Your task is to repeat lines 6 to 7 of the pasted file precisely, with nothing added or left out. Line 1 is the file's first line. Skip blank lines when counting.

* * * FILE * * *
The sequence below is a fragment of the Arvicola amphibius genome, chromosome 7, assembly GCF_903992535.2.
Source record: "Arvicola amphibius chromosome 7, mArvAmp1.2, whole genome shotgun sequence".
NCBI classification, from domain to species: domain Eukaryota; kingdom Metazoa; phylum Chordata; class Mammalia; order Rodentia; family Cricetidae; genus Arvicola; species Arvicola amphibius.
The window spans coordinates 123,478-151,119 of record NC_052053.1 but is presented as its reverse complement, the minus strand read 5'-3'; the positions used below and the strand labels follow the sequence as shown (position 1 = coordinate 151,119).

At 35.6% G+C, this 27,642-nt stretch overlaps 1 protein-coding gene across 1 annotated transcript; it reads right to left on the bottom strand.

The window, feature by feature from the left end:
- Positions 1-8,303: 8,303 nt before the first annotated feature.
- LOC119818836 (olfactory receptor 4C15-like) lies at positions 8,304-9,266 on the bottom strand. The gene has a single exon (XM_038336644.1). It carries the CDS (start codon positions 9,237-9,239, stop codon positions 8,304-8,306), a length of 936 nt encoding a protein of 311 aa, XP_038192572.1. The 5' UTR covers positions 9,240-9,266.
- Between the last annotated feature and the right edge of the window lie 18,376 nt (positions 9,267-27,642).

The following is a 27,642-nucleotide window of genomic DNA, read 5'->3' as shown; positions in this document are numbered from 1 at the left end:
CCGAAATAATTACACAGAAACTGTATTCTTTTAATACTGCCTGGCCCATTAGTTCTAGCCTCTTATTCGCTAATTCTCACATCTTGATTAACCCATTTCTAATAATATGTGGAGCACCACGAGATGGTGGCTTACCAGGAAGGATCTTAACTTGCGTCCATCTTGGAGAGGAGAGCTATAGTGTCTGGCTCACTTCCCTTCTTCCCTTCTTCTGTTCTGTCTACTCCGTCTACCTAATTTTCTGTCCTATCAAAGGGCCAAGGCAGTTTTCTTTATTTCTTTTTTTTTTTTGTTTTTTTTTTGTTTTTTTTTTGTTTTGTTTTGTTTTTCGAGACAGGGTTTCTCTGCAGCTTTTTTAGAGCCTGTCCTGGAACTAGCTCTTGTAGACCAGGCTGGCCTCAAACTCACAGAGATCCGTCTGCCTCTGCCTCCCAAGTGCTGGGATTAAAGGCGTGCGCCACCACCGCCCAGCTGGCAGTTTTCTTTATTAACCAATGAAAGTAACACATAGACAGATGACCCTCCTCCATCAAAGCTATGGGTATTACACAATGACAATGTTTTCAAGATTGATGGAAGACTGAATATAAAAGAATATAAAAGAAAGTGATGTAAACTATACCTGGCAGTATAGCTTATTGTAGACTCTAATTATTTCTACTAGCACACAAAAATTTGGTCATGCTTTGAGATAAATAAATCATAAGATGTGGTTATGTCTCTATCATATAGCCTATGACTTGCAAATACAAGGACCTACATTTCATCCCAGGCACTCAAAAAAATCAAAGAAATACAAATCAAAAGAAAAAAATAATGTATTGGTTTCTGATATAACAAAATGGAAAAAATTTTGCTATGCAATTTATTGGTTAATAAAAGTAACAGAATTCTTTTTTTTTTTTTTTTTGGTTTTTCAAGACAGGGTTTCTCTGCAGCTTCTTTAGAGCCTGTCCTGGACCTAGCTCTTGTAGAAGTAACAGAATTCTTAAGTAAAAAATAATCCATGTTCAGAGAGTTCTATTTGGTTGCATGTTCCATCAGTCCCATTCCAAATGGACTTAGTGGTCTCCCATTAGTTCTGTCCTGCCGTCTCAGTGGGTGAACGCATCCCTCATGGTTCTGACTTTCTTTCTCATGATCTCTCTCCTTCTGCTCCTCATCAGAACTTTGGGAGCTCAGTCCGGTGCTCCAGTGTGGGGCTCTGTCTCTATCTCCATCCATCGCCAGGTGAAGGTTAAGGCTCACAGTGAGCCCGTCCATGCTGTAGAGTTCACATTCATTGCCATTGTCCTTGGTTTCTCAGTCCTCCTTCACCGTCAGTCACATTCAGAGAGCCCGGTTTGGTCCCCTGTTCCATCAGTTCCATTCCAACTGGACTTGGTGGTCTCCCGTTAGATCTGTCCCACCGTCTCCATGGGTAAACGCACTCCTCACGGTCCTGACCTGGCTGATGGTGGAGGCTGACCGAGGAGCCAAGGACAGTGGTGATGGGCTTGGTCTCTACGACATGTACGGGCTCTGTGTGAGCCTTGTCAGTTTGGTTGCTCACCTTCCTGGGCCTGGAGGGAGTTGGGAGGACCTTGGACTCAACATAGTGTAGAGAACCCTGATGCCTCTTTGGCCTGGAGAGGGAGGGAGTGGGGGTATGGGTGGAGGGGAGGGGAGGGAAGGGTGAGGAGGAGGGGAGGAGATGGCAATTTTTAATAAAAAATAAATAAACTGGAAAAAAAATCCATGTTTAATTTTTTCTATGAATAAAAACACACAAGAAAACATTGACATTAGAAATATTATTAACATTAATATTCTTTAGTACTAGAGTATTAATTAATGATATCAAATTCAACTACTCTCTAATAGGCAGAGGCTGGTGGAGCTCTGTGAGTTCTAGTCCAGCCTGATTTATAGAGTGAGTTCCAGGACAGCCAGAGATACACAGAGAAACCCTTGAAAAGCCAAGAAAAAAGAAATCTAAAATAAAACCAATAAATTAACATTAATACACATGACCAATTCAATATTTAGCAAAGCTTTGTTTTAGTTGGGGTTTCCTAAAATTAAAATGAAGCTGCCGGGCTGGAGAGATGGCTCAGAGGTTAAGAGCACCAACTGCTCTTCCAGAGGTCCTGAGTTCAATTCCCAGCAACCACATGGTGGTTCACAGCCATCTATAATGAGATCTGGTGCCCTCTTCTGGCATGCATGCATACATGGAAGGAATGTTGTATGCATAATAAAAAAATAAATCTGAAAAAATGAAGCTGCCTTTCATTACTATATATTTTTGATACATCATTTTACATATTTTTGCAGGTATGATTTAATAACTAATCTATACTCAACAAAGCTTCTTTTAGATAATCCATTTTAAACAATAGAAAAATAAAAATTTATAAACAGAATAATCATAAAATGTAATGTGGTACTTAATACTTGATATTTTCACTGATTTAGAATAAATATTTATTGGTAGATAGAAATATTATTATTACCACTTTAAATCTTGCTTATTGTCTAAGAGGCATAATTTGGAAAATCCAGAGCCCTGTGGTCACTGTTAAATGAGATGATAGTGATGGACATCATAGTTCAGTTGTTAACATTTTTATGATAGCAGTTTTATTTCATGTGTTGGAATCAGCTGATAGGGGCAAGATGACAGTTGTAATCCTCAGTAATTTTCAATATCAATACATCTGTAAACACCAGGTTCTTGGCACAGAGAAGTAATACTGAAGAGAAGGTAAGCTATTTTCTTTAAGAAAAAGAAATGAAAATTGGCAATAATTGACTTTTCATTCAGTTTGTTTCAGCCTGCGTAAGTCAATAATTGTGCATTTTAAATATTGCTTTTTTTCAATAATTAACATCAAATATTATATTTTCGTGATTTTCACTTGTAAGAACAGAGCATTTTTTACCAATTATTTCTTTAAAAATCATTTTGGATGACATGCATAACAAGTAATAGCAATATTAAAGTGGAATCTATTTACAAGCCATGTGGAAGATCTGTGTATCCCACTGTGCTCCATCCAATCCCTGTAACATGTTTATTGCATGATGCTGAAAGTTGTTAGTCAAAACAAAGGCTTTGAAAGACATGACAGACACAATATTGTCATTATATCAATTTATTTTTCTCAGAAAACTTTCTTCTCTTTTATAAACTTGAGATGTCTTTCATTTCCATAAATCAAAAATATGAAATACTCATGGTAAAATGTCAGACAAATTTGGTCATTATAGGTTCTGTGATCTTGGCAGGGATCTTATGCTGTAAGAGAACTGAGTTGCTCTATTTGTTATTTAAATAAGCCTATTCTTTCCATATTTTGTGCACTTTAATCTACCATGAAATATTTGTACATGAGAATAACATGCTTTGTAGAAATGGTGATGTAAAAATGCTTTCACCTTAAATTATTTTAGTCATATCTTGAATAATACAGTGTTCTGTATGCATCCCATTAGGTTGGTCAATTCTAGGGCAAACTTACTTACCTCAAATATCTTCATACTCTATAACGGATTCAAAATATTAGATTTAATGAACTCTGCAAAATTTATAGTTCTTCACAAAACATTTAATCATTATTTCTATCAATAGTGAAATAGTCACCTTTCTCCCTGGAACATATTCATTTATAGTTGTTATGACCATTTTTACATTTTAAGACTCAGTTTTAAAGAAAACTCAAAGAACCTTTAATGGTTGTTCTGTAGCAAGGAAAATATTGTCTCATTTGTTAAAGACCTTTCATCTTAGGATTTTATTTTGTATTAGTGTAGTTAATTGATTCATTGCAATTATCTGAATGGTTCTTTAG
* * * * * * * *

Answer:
The window, feature by feature from the left end:
- Positions 1-8,303: 8,303 nt before the first annotated feature.